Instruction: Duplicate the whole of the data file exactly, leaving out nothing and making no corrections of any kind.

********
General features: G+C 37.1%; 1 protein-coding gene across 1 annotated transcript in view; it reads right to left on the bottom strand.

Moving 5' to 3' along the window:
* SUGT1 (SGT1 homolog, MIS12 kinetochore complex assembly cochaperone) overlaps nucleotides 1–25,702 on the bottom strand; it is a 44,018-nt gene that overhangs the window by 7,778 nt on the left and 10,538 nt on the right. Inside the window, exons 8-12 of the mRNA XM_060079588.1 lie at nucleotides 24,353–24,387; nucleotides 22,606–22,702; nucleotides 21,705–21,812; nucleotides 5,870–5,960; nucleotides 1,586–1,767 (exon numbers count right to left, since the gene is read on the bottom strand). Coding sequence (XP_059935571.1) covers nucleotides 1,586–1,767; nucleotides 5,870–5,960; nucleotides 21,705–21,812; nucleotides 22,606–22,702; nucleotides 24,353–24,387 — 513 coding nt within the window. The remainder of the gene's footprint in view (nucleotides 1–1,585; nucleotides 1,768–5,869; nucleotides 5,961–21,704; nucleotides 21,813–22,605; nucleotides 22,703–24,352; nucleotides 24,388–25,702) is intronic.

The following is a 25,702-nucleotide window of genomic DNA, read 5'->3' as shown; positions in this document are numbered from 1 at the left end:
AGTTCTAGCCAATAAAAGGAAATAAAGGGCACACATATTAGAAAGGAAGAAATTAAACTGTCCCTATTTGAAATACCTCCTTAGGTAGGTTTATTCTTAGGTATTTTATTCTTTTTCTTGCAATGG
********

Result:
General features: G+C 37.1%; 1 protein-coding gene across 1 annotated transcript in view; it reads right to left on the bottom strand.

Moving 5' to 3' along the window:
* SUGT1 (SGT1 homolog, MIS12 kinetochore complex assembly cochaperone) overlaps nucleotides 1–25,702 on the bottom strand; it is a 44,018-nt gene that overhangs the window by 7,778 nt on the left and 10,538 nt on the right. Inside the window, exons 8-12 of the mRNA XM_060079588.1 lie at nucleotides 24,353–24,387; nucleotides 22,606–22,702; nucleotides 21,705–21,812; nucleotides 5,870–5,960; nucleotides 1,586–1,767 (exon numbers count right to left, since the gene is read on the bottom strand). Coding sequence (XP_059935571.1) covers nucleotides 1,586–1,767; nucleotides 5,870–5,960; nucleotides 21,705–21,812; nucleotides 22,606–22,702; nucleotides 24,353–24,387 — 513 coding nt within the window. The remainder of the gene's footprint in view (nucleotides 1–1,585; nucleotides 1,768–5,869; nucleotides 5,961–21,704; nucleotides 21,813–22,605; nucleotides 22,703–24,352; nucleotides 24,388–25,702) is intronic.

The following is a 25,702-nucleotide window of genomic DNA, read 5'->3' as shown; positions in this document are numbered from 1 at the left end:
AGTTCTAGCCAATAAAAGGAAATAAAGGGCACACATATTAGAAAGGAAGAAATTAAACTGTCCCTATTTGAAATACCTCCTTAGGTAGGTTTATTCTTAGGTATTTTATTCTTTTTCTTGCAATGG